In his originally overlooked book, The Mysticism of the Paul the Apostle, Albert Schweitzer attempts to set to explain Paul’s theology as mystical, where the believer is mystically united with Christ, which he labels as Christ-mysticism.1 He sets this pattern of mysticism in contrast to other forms of Hellenistic religious patterns, such as Stoic pantheism and the mystery religions2 and instead argues it is grounded in Jewish eschatology.3 While allowing that Paul’s theology expresses also eschatological and forensic conceptions of salvation, ultimately Schweitzer says that “when all is said and done, Pauline personal religion is in its fundamental character mystical… its own essential life lies in the mystical.”4 Simarily, as Adam Neder observes, Karl Barth’s employs the idea of participation in Christ as a fundamental core of his theology throughout the Church Dogmatics.5 Barth’s theological framework becomes realized through the subjective revelation in which Christ is made known to the person, but revelation is not given to the person as something they control and possess such as knowledge.6 IT has an impact on the believer that ushers in a person’s faith, the qualitative distinction between Christ and the believer is made absolute. This is in distinction to Schweitzer’s proposal of Pauline Christ-mysticism that suggests the believer experiences the dying and rising of Christ;7 what happens in Christ happens in the person such that there is a blurring of the boundary between Christ and believer. However, while Christ-mysticism according to Schweitzer and Barth’ participation in Christ have their differences, they have a fundamental similarity; there is a direct, ontological relationship between Christ and those who believe in him.
There is much to commend in favor of either mystic and participatory explanations as there is a plethora of places in the Apostle Paul8 where some connection between Christ and believer is imagined. PAul’s favorite repeated phrase “in Christ” conveys a critical connection. The union with Christ’s death and resurrection through baptism in Romans 6:1-13 is certainly well explained by mystic/participatory frameworks. It needs to be asked, however: is Paul’s language of “in Christ” and of “union” suggestive of a direct, ontological union between Christ and believer? While such an idea does explain the critical Pauline phrases and discourse, it runs into difficulty when one has to explain the role of the Spirit in this union. The emphasized role of the Spirit in places such as Romans 8:1-11 and 1 Corinthians 12:13 render both Christ-mysticism and participation in Christ explanations as either reductive or misleading. A fitting explanation will either incorporate the Spirit with Christ in a direct ontological relationship or will make the Spirit ontological basis for being in Christ. The former option finds its weakness because Paul does not treat Christ and Spirit as operating in the same mode: in 1 Corinthians 12:13, the Spirit is the cause of union with the body of Christ. In Romans 8:1-11, Paul does not speak of Christ impacted the believer personally, but rather that Christ defeats the forces of sin and death; rather the believer realizes the life of Christ through the Spirit. The different modes that Christ and Spirit take in regards to the believer undercuts the former option and highlights the latter option. It is more consistent with the whole Pauline corpus to say that the Spirit is the means by which a person is connected to Jesus Christ.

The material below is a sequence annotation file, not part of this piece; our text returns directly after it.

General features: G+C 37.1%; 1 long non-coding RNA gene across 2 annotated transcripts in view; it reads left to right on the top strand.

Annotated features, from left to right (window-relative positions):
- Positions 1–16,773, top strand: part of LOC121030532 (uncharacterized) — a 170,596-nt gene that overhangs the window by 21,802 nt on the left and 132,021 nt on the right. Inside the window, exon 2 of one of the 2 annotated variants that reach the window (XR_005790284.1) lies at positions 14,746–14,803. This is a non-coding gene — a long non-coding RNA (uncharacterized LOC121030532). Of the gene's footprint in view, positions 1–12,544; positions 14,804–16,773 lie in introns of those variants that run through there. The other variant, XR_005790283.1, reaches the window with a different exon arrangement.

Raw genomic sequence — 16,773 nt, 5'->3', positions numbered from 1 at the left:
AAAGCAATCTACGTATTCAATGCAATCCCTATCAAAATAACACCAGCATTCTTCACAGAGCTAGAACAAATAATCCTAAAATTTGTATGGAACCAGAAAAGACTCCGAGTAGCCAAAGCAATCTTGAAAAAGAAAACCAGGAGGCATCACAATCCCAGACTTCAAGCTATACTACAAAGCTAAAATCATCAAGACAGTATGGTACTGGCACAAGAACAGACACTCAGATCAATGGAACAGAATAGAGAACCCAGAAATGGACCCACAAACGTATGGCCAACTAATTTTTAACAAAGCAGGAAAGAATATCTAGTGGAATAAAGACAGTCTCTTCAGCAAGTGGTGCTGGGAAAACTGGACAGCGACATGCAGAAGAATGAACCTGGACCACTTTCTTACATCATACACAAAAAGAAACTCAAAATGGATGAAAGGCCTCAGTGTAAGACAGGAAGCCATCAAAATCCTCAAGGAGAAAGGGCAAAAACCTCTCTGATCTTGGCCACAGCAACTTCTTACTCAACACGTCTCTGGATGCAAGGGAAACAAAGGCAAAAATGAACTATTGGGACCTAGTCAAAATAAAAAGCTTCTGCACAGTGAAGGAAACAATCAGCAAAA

If that is the case, then “in Christ” and union in Romans 6 are not designating a direct relationship. Instead, they are a metaphorical9 designation for the pattern that a person comes into conformity with. To be sure, Paul doesn’t believe these metaphors are merely metaphors; these metaphors are used to describe a particular effect in the believer, but that the effect comes to fruition through the Spirit. However, what Paul has in mind is more about the source of the human pattern of Christ and its realization in believers rather than a direct, mystic/participatory relationship between the two.